Volume 2, Year 2015 - Pages 1-7
DOI: 10.11159/jacr.2015.001

Alternative Vision Approach to Ground Vehicle Detection System Utilizing Single Board Computer (SBC) for Motor Control

Nurul Izzati Mohd. Saleh, Md. Farhan Aizuddin, Wan Rahiman

Universiti Sains Malaysia Engineering Campus, School of Electrical & Electronic Engineering
Seberang Perai Selatan, Nibong Tebal, Pulau Pinang, 14300, Malaysia
nims14_eee041@student.usm.my; michael3a10@gmail.com; wanrahiman@usm.my

Abstract - This paper presented an alternative approach for ground vehicle identification for vehicle following. The vision system is tested for its feasibility in image processing on a limited resources platform. The limited resources platform consists of off-the-shelf webcam as vision sensor, single board computer (SBC) as its main hardware and a microcontroller as a sensor board. The image processing library used for image processing is OpenCV, an open source library. For optimization purposes Design of Experiment (DOE) is used to determine the factors that contribute to the accuracy of the vehicle identification. This system is then attached serially to ultrasonic sensor in order to demonstrate the safety system for the follower vehicle. Once integrated SBC will decide the action of the motor of the RC car. The experimental results reveal that the approach under limited resources platform is able to identify the needed features to indicate presence of a ground vehicle to some extent. The paper also highlights the limitations of the system which may be addressed in future works.

Keywords: Ground vehicle; Autonomous vehicle; Vision system; Median filter; OpenCV.

© Copyright 2015 Authors - This is an Open Access article published under the Creative Commons Attribution License terms. Unrestricted use, distribution, and reproduction in any medium are permitted, provided the original work is properly cited.

Date Received: 2015-05-24
Date Accepted: 2015-11-09
Date Published: 2015-12-02

1. Introduction

Road injuries and fatalities are a growing concern in Malaysia. There has been an increase in the number of deaths due to road accidents from 6,286 deaths in 2003 to 6,917 in 2012. From the fatality distribution by mode of transport chart, fatalities caused by car as the mode of transport made up 22 % from the overall chosen modes [1].

In urban driving environment, accidents or collisions especially in traffic congestion scenario usually occur due to human error such as misjudged distance, loss of control, poor manoeuvring and sudden braking. Drivers sometimes misjudge the distance between their cars and the vehicles in front of them during traffic jams such as rush hour or road congestion due to road works, resulting in collisions when the vehicles in front apply the brakes without warning. Therefore, there is a need for a robust vision system to allow ground vehicles to detect the presence of vehicle in front of them.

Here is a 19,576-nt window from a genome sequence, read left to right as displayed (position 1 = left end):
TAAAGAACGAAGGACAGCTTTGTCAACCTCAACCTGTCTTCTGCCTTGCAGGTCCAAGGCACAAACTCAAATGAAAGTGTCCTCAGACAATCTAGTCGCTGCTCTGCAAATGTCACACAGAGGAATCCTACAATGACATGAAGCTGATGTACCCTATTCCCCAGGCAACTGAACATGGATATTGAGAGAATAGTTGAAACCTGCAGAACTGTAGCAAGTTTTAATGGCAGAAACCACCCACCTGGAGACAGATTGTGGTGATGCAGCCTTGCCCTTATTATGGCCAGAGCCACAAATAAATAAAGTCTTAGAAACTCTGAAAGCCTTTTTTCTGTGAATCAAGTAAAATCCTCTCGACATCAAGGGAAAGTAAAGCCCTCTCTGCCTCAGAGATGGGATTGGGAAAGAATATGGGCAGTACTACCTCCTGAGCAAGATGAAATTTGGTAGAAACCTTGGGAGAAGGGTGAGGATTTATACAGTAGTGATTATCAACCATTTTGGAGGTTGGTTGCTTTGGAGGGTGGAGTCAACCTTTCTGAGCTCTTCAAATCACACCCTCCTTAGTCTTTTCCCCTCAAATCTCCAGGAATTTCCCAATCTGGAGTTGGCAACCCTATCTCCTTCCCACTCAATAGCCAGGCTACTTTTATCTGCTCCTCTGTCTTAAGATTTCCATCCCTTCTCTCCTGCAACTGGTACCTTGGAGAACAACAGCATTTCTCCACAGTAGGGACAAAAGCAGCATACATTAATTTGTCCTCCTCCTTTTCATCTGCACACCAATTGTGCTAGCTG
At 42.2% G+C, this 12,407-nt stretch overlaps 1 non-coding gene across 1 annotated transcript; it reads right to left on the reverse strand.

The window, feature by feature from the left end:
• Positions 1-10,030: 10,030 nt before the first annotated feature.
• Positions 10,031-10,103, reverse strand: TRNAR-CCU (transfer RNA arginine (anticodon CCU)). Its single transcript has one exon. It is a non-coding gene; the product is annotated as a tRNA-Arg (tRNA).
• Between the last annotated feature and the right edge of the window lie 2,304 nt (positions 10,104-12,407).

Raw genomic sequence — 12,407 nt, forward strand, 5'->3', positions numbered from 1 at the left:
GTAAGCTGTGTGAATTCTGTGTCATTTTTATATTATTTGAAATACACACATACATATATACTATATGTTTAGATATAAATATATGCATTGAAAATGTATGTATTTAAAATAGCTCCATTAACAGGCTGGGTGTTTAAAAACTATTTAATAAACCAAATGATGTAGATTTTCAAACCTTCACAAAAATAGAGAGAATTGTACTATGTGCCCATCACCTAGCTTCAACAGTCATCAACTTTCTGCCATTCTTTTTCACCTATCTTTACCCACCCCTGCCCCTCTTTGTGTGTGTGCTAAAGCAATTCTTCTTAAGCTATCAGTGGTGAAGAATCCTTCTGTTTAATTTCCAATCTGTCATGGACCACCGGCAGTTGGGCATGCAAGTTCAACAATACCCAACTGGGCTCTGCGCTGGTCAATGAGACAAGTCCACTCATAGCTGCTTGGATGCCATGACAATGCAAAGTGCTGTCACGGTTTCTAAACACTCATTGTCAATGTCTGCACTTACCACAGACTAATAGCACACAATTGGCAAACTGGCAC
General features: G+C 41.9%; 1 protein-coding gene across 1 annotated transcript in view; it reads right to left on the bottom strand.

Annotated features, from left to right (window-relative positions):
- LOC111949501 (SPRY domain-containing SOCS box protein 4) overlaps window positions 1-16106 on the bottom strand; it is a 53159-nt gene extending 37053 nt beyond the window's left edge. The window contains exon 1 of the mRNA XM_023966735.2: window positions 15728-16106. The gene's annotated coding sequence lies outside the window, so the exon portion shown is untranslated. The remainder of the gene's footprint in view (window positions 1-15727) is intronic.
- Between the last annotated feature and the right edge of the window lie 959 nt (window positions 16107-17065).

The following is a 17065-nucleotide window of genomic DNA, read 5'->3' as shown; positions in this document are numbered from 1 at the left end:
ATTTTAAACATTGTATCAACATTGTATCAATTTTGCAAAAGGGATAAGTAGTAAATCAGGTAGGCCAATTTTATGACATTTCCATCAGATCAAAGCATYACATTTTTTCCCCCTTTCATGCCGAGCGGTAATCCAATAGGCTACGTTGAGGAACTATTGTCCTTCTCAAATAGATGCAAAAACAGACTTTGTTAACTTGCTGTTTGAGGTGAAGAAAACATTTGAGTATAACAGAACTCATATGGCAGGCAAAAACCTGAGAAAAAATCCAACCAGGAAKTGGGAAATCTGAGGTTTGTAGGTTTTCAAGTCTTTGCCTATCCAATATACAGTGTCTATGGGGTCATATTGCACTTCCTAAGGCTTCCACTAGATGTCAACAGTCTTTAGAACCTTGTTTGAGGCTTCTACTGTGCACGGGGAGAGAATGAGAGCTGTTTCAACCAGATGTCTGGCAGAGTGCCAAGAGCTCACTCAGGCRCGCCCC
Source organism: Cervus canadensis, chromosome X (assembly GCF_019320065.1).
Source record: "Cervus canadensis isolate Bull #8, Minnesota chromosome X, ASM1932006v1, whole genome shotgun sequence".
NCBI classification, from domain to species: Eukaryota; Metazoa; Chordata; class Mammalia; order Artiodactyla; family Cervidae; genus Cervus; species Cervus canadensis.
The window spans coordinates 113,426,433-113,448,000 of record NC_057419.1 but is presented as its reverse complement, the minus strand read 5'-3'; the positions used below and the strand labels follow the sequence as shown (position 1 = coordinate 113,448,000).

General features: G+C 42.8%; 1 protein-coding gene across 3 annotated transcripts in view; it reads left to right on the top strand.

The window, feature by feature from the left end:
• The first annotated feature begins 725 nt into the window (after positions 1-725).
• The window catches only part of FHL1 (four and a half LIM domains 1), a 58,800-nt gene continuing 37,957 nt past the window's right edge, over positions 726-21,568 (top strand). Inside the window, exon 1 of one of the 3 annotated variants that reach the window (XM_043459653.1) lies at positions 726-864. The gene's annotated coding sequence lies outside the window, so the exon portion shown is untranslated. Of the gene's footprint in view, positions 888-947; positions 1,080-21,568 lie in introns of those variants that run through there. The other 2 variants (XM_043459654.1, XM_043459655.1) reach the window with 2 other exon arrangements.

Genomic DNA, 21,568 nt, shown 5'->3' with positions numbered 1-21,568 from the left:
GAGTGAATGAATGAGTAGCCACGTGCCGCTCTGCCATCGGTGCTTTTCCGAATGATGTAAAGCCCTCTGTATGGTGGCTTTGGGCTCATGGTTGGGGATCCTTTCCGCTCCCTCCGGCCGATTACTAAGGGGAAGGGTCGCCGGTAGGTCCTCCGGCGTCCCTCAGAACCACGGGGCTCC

This paper focuses on urban driving scenario where accidents involving motorized vehicles often happen during traffic congestion for example, during peak hours. A webcam-based approach to identify whether a ground vehicle is present in front of the autonomous vehicle is proposed in this study.

2. Related Work

Existing works in the research and development of visual guidance technology can be categorized into two major categories: Unmanned Ground Vehicles (UGVs) and Intelligent Transport Systems (ITSs) [2]. UGVs study deal with off-road navigation and terrain mapping [3]. ITS study on the other hand, is concentrated more on efficient transport in structured or urban settings. There are several roles that can be assigned to the vision system which are detection and following of a road [4], detection of obstacles , detection and tracking of other vehicles and detection and identification of landmarks [5].

2.1. Imaging System

There are two types of imaging system, active and passive system. The related review discussed will be focusing on the latter system. In order to obtain good quality data input to guidance algorithm there are several considerations to be taken in choosing the cameras for passive imaging in outdoor environments [2].

One of the common image acquisition methods that can be used is through passive camera system [4]. Camera peripheral are often chosen due to their availability, and the resolution can be varied to suit the needs. With multiple inputs of images from different sides of the vehicle obtained from more than one camera, an algorithm was designed by computing a maximum value of every row for every field and the average of these maximum values of the five fields was then used as the threshold value of each row after integral compensation. The formulae are generated after a few repetitive experiments. This method is reported by [4] to be lacking in terms of its robustness towards different types of conditions and illumination.